Computer security firm FireEye has identified a Chinese group that may have carried out a devastating hacking attack against the U.S. Office of Personnel Management last year, leading to the theft of information on millions of federal employees and retirees. The hack was first disclosed earlier this month.
The group, based in China, is not the one known as “Deep Panda” that has been tied to the Chinese military and an attack on insurer Anthem Health earlier this year. It is instead another group whose activities FireEye has monitored since 2013 and that specializes in attacks that are meant to gather troves of personally identifiable information, or PII. The group focuses its attention and efforts on the health insurance and travel industries. FireEye did not assign a name to the group.
“Unlike other actors operating in China who conduct industrial espionage or steal defense technology, this group has primarily targeted PII. Based on the tools and tactics, FireEye Intelligence thinks that the group who compromised OPM’s networks is different from the activity of Deep Panda.
“We think this group uses similar backdoors to Deep Panda to obtain access to a network, but then uses different tactics once they get access to the network,” said Mike Oppenheim, an intelligence operations manager for FireEye, in an interview with Re/code.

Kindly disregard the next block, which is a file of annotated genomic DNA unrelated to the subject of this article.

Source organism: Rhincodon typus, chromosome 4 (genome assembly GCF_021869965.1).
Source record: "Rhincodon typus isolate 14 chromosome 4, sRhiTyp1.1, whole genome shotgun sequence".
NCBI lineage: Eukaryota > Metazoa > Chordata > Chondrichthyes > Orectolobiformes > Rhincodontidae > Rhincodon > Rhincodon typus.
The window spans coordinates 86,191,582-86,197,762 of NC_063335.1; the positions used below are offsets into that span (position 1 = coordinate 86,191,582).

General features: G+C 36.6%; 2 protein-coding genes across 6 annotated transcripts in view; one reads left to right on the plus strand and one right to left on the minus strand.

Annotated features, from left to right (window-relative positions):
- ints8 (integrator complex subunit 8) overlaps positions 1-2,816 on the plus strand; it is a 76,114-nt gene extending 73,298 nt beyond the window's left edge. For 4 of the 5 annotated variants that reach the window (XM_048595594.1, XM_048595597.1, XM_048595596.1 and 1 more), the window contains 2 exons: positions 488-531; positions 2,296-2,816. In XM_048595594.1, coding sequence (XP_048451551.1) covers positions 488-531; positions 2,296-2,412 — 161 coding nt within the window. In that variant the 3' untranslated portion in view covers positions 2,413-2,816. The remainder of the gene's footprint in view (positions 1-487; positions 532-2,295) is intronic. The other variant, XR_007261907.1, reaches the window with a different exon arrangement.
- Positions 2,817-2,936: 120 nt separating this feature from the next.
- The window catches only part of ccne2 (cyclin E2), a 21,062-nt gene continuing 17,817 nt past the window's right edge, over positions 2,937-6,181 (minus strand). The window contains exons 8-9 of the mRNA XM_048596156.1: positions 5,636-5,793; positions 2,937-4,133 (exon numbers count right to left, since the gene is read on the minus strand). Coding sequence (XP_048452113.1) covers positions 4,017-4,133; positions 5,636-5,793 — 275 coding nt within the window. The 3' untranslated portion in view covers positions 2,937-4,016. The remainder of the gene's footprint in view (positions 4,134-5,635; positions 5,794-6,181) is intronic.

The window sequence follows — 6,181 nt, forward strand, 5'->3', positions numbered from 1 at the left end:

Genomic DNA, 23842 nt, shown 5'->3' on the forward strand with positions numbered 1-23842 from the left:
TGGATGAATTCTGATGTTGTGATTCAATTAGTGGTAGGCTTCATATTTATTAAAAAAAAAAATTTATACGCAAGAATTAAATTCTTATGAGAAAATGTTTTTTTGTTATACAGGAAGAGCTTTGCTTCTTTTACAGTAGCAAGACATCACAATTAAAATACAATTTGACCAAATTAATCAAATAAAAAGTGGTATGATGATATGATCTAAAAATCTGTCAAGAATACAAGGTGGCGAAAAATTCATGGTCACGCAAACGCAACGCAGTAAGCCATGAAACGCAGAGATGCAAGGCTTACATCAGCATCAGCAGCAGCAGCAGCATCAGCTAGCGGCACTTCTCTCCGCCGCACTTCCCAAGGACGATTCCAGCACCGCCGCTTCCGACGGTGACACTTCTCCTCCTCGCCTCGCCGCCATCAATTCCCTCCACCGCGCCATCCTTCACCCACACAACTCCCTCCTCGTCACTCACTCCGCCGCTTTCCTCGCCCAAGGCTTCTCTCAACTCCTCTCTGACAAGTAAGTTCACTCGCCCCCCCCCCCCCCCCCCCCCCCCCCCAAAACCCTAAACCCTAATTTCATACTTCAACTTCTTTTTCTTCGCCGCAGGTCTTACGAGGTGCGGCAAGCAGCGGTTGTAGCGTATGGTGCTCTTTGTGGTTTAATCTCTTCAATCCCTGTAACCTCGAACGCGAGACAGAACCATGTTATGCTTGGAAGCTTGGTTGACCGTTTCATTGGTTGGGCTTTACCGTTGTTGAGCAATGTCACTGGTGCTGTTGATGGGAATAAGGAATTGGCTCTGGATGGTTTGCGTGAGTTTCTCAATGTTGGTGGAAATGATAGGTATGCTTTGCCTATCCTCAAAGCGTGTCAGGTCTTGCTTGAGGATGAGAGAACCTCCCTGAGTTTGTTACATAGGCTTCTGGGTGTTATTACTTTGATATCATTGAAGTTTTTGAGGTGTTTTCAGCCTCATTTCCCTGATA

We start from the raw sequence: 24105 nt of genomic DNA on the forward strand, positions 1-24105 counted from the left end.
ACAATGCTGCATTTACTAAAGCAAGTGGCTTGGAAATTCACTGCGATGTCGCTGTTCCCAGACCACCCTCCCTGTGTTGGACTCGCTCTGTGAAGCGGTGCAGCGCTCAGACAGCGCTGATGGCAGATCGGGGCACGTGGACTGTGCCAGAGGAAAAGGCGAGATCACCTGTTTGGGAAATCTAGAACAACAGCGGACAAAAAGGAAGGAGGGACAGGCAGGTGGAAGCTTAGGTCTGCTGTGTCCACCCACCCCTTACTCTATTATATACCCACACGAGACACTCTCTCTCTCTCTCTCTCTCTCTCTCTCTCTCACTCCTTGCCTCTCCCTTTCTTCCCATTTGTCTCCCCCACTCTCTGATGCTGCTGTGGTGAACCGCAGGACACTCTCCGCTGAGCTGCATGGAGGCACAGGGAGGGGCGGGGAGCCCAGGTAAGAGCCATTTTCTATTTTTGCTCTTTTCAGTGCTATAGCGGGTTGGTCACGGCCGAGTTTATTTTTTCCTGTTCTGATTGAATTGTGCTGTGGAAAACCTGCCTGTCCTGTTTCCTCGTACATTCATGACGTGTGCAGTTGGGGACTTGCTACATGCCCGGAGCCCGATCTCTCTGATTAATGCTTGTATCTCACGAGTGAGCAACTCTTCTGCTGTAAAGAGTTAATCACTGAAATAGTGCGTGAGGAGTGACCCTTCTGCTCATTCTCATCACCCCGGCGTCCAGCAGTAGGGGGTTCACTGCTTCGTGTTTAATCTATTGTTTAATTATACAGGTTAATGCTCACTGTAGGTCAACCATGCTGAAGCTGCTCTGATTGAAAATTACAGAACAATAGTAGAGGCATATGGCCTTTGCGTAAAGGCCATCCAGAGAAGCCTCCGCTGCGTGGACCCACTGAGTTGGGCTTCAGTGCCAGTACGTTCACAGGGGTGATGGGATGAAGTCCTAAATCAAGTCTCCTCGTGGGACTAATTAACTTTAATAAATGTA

Laura Galante, FireEye’s director of threat intelligence, said the group is believed to be operating out of China, but it’s unclear what direction it may receive from government agencies. “That is an open question and we haven’t worked it out at this point,” she said.
The FBI has not yet publicly identified the culprit behind the attacks, but members of Congress — including Sen. Harry Reid, who receives briefings on sensitive intelligence matters — have mentioned on the Senate floor a Chinese role in the OPM attack.
The Chinese government has denied any connection to the attack. “The Chinese government takes resolute strong measures against any kind of hacking attack,” China’s Foreign Ministry told Reuters. “We oppose baseless insinuations against China.”
The FBI announced that it was investigating the attack on the OPM on June 4. Initial estimates said that information on more than four million people was stolen. A union representing federal workers said in a letter on June 11 that it believed information on many more people may be involved.
Deep Panda was so named by the security firm Crowdstrike.
Security firms and researchers often reach differing conclusions on the perpetrators of high-profile hacking attacks, and they often release conflicting reports. For example, some security firms dispute an FBI finding that hackers linked to North Korea carried out the attack on Sony Pictures Entertainment last year.
Correction: We previously misidentified Laura Galante as a FireEye spokeswoman. Also Crowdstrike didn’t implicate Deep Panda in the OPM attack, but it did give the group its name.
This article originally appeared on Recode.net.